Pet shop assistants sell animals, such as hamsters and guinea pigs, as well as fish, birds, rabbits, reptiles and insects. They also sell pet food, accessories and bedding.
You could be:
- feeding the animals and exercising them when necessary
- cleaning out cages and tanks
- making sure the temperature and conditions are correct for the animal
- catching a particular fish or other animal for a customer
- serving the customers and taking payment
- advising customers how to look after the animals they buy
- selling pet care products
- ordering, receiving and unpacking stock and filling shelves
- cleaning and tidying the shop.
The figures below are only a guide. Actual pay rates may vary, depending on:
- where you work
- the size of the company or organisation you work for
- the demand for the job.
The starting salary is often based on the National Minimum Wage (NMW). At present this is £4.00 an hour for workers aged 16 to 17, £5.55 an hour for workers aged 18 to 20 and £6.95 an hour for workers aged 21 to 24 (October 2016).
As of 1 April 2016 there is a new National Living Wage (NLW) of £7.20 for workers 25 and over. The NMW still applies to those 24 and under, although some organisations offer the NLW to all employees, regardless of age.
With experience, this can rise to £7.50 an hour. Supervisors or assistant managers may earn between £18,000 and £20,000 a year. Managers may earn around £25,000 to £30,000 a year.
- You would work around 40 hours a week, perhaps working five days out of seven.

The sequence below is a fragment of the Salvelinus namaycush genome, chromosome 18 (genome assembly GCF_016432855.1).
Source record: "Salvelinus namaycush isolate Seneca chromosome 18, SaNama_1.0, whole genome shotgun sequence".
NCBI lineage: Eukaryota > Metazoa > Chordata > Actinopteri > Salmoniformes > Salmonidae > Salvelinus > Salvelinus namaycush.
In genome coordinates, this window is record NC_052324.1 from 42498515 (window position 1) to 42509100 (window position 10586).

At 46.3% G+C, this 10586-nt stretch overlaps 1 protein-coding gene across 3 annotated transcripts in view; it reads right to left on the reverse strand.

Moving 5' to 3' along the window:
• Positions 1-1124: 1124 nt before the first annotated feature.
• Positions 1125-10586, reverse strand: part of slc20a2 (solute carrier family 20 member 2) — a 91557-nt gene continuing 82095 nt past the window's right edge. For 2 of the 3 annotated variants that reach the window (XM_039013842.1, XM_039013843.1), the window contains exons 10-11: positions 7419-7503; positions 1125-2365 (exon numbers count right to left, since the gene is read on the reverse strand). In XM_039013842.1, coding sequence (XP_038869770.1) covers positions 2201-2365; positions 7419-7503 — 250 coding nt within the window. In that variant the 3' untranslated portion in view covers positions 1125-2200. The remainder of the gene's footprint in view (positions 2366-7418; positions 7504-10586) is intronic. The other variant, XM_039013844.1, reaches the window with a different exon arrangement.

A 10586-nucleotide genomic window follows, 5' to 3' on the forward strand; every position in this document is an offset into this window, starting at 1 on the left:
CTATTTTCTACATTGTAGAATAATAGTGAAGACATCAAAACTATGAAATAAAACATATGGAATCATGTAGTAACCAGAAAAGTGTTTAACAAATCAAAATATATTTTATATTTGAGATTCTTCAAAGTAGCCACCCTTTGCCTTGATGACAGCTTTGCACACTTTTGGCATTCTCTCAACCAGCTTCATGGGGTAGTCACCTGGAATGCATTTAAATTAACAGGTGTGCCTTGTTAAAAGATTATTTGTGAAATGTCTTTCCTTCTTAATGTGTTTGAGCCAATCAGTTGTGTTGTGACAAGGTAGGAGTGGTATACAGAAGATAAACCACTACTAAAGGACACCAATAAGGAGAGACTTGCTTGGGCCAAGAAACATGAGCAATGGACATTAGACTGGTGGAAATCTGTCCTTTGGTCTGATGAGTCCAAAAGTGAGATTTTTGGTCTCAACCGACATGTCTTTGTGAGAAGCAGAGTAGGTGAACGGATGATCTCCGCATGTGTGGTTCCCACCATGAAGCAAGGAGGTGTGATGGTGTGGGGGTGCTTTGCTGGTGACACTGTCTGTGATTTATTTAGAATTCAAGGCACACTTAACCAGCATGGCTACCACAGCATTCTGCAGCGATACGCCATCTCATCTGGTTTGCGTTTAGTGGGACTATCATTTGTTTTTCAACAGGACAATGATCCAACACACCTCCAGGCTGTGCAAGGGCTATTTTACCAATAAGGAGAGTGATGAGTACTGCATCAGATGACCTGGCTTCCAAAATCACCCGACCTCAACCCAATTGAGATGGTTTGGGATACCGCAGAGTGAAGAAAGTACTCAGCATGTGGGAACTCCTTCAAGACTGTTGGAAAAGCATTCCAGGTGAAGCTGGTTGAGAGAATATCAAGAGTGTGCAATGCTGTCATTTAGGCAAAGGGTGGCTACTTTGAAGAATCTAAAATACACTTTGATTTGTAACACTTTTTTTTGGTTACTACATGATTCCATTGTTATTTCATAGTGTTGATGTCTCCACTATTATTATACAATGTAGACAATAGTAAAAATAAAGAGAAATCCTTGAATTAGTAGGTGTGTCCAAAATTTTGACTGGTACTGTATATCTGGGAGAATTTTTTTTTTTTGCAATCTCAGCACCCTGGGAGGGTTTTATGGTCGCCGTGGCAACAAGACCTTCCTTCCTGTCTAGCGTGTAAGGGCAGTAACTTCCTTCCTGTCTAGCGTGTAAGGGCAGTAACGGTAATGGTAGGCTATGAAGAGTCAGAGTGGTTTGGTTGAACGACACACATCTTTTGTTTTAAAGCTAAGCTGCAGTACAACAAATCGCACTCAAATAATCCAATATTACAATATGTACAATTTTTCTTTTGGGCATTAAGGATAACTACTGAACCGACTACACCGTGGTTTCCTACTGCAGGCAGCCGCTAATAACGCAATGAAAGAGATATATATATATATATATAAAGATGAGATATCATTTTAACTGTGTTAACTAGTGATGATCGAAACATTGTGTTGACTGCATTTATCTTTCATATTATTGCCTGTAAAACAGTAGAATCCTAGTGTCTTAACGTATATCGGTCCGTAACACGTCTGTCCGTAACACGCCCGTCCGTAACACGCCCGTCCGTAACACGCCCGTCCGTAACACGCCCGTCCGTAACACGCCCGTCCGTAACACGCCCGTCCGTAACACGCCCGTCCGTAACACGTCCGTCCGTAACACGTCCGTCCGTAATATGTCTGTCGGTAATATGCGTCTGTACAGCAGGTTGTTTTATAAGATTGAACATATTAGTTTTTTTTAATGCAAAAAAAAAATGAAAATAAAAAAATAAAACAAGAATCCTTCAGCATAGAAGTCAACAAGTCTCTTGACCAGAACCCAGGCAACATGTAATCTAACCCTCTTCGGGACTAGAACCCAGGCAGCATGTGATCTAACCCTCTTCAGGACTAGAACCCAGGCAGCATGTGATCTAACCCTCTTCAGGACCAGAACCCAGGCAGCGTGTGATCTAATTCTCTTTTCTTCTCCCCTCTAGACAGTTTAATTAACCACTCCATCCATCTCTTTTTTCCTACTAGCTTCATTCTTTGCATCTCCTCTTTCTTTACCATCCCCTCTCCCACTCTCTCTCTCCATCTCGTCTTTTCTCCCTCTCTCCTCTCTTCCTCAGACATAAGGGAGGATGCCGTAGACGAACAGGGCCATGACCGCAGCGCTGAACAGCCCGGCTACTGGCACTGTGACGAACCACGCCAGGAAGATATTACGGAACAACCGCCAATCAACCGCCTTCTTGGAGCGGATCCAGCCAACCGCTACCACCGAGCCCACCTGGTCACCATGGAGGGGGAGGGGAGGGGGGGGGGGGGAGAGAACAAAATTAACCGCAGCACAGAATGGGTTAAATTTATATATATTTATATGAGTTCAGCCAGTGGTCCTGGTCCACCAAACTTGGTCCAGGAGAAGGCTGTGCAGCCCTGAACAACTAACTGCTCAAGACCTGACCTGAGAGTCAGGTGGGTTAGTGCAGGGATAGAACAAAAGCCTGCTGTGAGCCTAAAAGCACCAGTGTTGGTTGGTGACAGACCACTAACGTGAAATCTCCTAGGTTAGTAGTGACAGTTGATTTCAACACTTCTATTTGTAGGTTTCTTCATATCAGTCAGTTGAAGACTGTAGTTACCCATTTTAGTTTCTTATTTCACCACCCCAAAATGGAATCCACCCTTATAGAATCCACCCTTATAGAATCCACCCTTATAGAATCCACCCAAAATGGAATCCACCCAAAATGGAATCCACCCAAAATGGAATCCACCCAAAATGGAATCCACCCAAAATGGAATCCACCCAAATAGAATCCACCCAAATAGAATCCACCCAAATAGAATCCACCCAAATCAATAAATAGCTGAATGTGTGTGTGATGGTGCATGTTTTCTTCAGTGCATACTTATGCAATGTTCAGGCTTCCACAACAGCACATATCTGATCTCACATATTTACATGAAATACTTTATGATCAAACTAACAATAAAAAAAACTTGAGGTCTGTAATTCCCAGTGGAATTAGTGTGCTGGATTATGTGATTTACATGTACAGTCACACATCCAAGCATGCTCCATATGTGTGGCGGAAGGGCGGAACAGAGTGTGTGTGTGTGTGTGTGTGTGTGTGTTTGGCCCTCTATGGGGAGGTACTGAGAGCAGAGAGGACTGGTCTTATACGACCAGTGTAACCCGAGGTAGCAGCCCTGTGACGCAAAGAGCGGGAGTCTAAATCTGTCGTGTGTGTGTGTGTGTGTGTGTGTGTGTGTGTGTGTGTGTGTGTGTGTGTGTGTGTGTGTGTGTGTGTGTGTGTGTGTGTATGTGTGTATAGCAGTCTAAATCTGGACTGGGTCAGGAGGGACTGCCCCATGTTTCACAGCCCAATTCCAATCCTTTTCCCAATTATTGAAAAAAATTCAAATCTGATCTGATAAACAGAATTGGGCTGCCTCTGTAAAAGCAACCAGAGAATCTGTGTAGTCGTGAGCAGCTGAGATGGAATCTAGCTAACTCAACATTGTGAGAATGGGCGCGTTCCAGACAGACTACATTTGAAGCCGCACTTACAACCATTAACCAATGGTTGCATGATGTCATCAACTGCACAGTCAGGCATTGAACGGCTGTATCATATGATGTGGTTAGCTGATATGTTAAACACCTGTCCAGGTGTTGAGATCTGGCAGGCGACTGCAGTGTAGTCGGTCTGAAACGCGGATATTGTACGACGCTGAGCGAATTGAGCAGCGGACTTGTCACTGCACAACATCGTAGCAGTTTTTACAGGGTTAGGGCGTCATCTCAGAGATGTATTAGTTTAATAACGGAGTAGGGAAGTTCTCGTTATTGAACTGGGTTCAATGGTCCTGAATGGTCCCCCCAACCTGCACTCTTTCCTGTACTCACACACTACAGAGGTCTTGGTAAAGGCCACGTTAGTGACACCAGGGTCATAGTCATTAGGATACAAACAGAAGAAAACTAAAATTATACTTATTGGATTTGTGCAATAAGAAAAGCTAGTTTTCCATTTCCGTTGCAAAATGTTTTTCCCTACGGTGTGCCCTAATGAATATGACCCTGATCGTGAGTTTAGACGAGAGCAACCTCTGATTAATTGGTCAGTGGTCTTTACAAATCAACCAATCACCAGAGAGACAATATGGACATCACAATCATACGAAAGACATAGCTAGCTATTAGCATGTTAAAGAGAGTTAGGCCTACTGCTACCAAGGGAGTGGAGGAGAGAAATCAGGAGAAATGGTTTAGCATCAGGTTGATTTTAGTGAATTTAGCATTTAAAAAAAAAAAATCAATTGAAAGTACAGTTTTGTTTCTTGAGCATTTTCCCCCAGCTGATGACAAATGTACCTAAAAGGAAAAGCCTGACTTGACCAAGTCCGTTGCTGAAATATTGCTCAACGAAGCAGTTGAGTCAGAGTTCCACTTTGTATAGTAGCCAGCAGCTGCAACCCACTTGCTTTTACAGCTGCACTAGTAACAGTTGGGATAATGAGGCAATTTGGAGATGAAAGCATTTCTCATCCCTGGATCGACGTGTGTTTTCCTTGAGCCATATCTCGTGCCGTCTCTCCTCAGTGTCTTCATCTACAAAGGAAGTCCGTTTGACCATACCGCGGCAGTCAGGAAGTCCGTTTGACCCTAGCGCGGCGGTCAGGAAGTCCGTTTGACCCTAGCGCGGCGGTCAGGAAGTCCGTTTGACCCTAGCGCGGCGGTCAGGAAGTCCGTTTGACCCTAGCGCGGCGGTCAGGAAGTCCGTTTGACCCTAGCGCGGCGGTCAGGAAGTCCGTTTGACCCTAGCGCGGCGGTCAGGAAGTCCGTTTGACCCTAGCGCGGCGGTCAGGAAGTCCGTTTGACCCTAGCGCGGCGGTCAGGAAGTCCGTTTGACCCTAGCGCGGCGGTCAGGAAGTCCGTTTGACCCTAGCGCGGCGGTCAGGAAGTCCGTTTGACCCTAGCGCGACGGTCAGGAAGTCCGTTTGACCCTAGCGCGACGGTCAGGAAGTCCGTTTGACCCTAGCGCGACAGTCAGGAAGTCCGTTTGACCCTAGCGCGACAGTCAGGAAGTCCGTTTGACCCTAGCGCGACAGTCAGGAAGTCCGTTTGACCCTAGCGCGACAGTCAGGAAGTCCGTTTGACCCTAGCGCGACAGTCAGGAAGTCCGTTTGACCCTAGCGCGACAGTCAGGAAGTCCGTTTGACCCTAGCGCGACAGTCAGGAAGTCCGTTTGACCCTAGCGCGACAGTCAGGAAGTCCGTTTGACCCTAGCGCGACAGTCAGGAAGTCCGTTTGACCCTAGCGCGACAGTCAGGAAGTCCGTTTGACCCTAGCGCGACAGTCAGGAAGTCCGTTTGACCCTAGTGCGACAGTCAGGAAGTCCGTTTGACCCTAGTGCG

- You would work mainly indoors at a retail outlet, store or larger pet store supplier.
- You would deal with animals and rodents such as guinea pigs, hamsters and rabbits, as well as reptiles, insects and fish.
- You have to handle animals carefully as they may bite if scared or anxious.
- You will clean out dirty, smelly cages.
- You have to carry heavy items such as cages and sacks of food.
- You might spend most of the day on your feet.
- You may be provided with a uniform to wear, and may sometimes need an apron or gloves.
- Part time work is common.
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- You do not need formal qualifications, but a good general education is useful.
- Experience with animals is useful and may be essential.
- You should be fit enough to carry heavy loads.
- You should not be allergic to fur or feathers.
- Apply to small independent shops, or to pet superstores.
- You could get experience through a weekend job.
Predicted Employment in Scotland
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What Does it Take?
You need to be:
- interested in animals
- gentle and confident in handling animals
- able to learn more about working with animals
- not squeamish
- aware of health and safety
- good at communicating for serving customers and giving advice.
- Your employer might arrange part time training for you.
- You could do a National Certificate (NC) in Animal Care at college. To get in you would need 2-3 subjects at National 4 or 5, preferably including English and Maths.
- You can do a City and Guilds Level 3 Award or Certificate in Principles of Animal Management within a Pet Store by distance learning.
- The Pet Industry Federation offers 15 individual online courses on different animals.
- You might get promotion to assistant manager and then manager.
- You could set up your own shop. You would need a local authority licence to sell animals.
There are some 3,500 pet shops and around 600 specialist aquatic centres in the UK, employing some 15,000 people. (Pet Industry Federation website, 2016).
The following organisations may be able to provide further information.
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